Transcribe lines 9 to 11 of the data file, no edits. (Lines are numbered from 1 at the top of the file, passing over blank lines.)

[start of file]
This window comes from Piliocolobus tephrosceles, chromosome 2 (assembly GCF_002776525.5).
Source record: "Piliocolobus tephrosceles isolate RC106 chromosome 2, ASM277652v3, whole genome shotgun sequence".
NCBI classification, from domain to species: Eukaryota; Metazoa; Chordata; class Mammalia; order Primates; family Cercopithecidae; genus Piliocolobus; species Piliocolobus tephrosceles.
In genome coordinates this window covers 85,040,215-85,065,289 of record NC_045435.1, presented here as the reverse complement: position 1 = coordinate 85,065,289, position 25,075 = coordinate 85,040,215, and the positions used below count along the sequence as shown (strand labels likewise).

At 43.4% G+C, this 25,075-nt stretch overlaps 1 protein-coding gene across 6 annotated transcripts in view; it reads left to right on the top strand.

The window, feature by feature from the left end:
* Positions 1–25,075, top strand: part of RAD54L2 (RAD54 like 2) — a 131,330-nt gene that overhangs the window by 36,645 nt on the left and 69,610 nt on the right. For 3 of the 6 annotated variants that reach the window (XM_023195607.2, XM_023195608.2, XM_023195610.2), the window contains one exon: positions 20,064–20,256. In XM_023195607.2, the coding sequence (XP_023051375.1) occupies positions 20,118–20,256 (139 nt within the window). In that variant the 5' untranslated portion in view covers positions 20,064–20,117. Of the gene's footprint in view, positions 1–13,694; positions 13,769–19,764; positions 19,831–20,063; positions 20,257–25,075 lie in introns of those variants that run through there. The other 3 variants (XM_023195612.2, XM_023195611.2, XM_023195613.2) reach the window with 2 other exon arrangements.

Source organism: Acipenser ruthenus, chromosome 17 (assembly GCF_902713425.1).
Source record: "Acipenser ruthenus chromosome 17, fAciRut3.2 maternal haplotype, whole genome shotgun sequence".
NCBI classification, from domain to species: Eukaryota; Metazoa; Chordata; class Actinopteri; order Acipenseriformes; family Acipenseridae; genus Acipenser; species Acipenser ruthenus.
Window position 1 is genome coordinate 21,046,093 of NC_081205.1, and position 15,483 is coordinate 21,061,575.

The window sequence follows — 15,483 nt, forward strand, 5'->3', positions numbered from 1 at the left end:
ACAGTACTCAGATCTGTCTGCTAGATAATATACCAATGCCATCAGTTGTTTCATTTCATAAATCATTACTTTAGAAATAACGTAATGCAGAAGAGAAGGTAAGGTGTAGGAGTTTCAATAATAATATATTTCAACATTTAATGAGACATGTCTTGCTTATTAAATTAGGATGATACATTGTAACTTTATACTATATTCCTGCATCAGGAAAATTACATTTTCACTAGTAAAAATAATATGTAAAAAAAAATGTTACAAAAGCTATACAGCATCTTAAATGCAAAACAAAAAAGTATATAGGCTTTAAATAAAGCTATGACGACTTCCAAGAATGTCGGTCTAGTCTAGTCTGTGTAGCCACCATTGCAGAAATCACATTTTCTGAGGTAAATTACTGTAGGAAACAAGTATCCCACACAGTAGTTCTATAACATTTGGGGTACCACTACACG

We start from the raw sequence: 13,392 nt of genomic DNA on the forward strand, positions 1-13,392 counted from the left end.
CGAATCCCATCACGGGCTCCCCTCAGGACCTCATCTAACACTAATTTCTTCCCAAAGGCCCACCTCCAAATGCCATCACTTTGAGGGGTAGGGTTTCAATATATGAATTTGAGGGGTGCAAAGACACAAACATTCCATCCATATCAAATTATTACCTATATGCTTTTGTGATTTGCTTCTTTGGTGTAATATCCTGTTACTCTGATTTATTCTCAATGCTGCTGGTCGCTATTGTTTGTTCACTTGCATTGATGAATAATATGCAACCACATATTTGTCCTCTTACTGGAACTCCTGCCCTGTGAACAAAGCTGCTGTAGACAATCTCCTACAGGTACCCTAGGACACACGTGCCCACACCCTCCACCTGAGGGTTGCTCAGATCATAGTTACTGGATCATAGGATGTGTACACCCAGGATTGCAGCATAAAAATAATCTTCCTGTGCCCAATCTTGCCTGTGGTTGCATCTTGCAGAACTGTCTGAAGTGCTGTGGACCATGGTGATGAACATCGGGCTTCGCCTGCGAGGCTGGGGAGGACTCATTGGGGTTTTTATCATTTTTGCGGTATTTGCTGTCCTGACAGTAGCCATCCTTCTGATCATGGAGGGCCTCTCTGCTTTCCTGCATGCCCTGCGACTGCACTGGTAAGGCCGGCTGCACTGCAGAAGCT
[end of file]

Source record: "Acipenser ruthenus chromosome 17, fAciRut3.2 maternal haplotype, whole genome shotgun sequence".
NCBI classification, from domain to species: Eukaryota; Metazoa; Chordata; class Actinopteri; order Acipenseriformes; family Acipenseridae; genus Acipenser; species Acipenser ruthenus.
Window position 1 is genome coordinate 21,046,093 of NC_081205.1, and position 15,483 is coordinate 21,061,575.